Americans Seem To Love Huge Families, But Only If They're White
A quick click through evening television reveals America’s obsession with the huge white family. A short list would include oldies like "The Brady Bunch," "The Partridge Family," "7th Heaven" and "The Waltons," as well newer entries in the scripted and reality show genres ("Big Love," "Sister Wives," "19 Kids and Counting," "Kate Plus Eight"). If television programming is a cultural bellwether, we are really into white women having lots of kids.
What about women of color with huge families? How are they represented in our deep interest in fecundity? For the most part -- big shocker -- they’re not in the frame.
Obviously, a large part of this is general lack of black and Latino faces on the large or small screen. But even taking this imbalance into account, that still shouldn’t yield zero made-for-TV stories of big households with a darker-skinned matriarch.
The last time we saw a large black family it was named Cosby. "The Cosby Show," revolutionary in many regards, stands out for depicting a family of five African-American children in a well-to-do household. Since then, shows about families of color, like "Family Matters," "George Lopez" or "All of Us," allow the mothers depicted to have two children at most.
Even in the real real world, figures like Angelina Jolie and Madonna seem intent on doing motherhood wholesale. Apparently, it’s acceptable for a woman to parent many children of color, provided she’s white.
America has always sent us mixed messages about motherhood. It’s all apple pie and Hallmark holiday till it comes time to provide for maternity leave or prenatal care. Our attitudes about supporting white motherhood may seem convoluted. But these are quaint in comparison to our views of mothers whose skin is a darker shade.
Fecund white mothers can raise eyebrows. Mother of twins and sextuplets, Kate Gosselin certainly catches heat for not seeming maternal enough. However, when women of color make news for adventures in fertility, volume on the reaction goes many decibels higher. And the tone goes from disapproving to fierce. Nadya Suleman, mother of octuplets, faced death threats and ridicule after making headlines. Much of this is based on the assumption that she would require public assistance and thus support her large family on the public’s dime.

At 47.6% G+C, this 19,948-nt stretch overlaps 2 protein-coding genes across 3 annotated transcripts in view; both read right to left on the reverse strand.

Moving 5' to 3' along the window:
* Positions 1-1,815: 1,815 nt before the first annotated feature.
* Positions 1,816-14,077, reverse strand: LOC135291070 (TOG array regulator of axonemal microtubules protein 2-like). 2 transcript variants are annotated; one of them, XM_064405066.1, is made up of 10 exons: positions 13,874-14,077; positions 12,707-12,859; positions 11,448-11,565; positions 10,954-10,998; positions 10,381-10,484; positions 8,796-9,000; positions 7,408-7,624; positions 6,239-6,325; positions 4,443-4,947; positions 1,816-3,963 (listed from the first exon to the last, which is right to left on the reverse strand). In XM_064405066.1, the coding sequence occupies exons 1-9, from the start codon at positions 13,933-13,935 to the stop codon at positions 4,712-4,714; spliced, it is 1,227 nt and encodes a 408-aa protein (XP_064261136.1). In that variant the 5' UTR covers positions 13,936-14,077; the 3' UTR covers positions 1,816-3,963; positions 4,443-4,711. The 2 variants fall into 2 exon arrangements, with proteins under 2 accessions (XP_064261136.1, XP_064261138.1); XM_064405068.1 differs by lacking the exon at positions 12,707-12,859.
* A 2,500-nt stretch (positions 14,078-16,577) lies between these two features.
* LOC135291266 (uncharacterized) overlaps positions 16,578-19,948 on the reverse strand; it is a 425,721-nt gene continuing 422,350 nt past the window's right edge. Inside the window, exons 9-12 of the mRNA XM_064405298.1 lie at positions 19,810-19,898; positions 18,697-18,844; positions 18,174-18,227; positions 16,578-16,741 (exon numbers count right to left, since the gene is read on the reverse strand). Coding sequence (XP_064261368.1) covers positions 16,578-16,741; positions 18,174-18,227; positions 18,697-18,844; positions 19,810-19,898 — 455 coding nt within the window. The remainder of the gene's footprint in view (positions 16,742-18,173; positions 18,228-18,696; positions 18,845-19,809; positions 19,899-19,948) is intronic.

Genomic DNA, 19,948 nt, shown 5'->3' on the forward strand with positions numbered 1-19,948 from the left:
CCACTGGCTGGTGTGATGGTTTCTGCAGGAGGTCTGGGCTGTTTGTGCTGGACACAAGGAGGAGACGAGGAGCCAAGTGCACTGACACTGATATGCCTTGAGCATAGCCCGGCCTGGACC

Suleman is an extreme case of the hatred reserved for black and brown mothers. Caricatures of public assistance like the Cadillac-driving “welfare queen” worked with unstated assumptions that women of color are unfit to properly nurture the children under their care. We persist in believing that women of color have children not out of love, or even lack of access to the means to control their fertility, but because they're calculating schemers intent to make a buck off Uncle Sam.
Undermining motherhood among African-American women in particular continues today in more insidious form. Billboards across our country declare that the most dangerous place for black babies is the womb. These are large-scale declarations that these women are unfit to do the thing our society deems the most important and natural for a female to do: birth and raise children.
The billboard creators wrap themselves in claims of having women’s interests at heart. Their stated intentions are to stop the purported targeting of African-American women’s wombs. Never mind that they propose to do this by denying them access to what are often the only affordable health services within reach.
It’s hard to decide what’s more insulting. Their outward declaration that African-American women are so easily duped into acting against their interests or the words they’ve selected to say so, implying that these women simply aren’t fit mothers, that their bodies are a danger to their children.